'This Week' Transcript: Tom Donilon


AMANPOUR: ... do you believe that elements of either the government or the military or the intelligence knew and harbored Osama bin Laden?

DONILON: Let me address that directly. As I sit here with you, I don't have any information that would indicate foreknowledge by the political, military, or intelligence leadership in Pakistan, point one.

Point two, though, is the fact that Osama bin Laden was living -- and we now know operating -- in a town 35 miles away from Islamabad in what is essentially a military town of sorts, with an important institution...


DONILON: ... and other military installations...

AMANPOUR: It was their West Point town.

DONILON: Yes, yeah. So questions -- and these questions, as you know, are being raised quite aggressively in Pakistan.

AMANPOUR: Well, what are you demanding of them now?

DONILON: Yeah. And they indicated -- and out of the core commanders' meeting that General Kayani had this past Thursday, have indicated they're going to do an investigation. They need to do an investigation.

AMANPOUR: Should heads roll?

DONILON: Well, that will be up to them, with respect to their own...


AMANPOUR: But can you deal with these very people who you've had to deal with?

DONILON: Well, let's go -- let's go through that, yeah. I think that -- I think, though, on this issue, we need to work with them on a couple of things. First of all, we need to know how this happened and they need to know how this happened, if they weren't involved, right? They need to know how this happened.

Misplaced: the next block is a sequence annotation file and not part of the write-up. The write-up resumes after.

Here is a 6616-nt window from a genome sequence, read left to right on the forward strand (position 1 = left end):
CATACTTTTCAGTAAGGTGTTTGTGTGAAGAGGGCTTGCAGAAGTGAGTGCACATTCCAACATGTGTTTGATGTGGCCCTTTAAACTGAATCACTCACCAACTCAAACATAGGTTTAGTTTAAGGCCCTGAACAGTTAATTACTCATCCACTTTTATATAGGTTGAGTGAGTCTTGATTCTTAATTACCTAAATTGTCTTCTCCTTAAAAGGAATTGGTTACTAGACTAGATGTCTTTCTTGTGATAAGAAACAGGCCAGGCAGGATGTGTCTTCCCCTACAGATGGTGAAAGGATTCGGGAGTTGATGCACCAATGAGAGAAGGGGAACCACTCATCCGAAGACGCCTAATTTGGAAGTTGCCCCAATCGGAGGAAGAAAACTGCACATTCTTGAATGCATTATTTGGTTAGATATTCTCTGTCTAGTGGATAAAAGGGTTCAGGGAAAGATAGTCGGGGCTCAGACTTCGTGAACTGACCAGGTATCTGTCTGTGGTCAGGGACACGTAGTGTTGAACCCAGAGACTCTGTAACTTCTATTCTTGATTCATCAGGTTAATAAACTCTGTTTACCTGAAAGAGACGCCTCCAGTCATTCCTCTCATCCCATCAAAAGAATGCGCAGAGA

Secondly, we need to work with them on assessing all the evidence out of that compound and all of the evidence associated with Osama bin Laden's presence there for six years. They have in their custody all the noncombatants from the compound, including three wives of Osama bin Laden. We've asked for access, obviously, to those -- to those folks.

They took additional materials. We talked to them first about the materials that we had. They had additional materials. We need access to that.

But I would be remiss if I didn't make another point. More people have died, right, more terrorists have died -- have died and been captured, excuse me, on Pakistan soil than any place else in the world. They have been an essential partner of ours in the war against Al Qaida and in our efforts against terrorism. And that really can't be dismissed.

This is an important relationship with the United States, so we need to assess this, Christiane, in a cool and calm way. And my job as national security adviser is to do this in a way that advances our interests.

AMANPOUR: If today the president had to make that decision to go after Zawahiri in Pakistan, would you tell the Pakistanis?

DONILON: Well, we'll have to look at the specifics of the operation. This really wasn't a matter of trusting or not trusting; it was a matter of operational security.

AMANPOUR: So would you do this again, then, in Pakistan, go in without telling them?


DONILON: It would depend on the operation, right? It would depend on the risk assessments, right? We do many, many joint operations with the Pakistanis. This was a singular operation, a very unique operation, indeed, the most important military operation that we've undertaken in a long, long time.

AMANPOUR: I have to ask you a final question.

DONILON: Of course.

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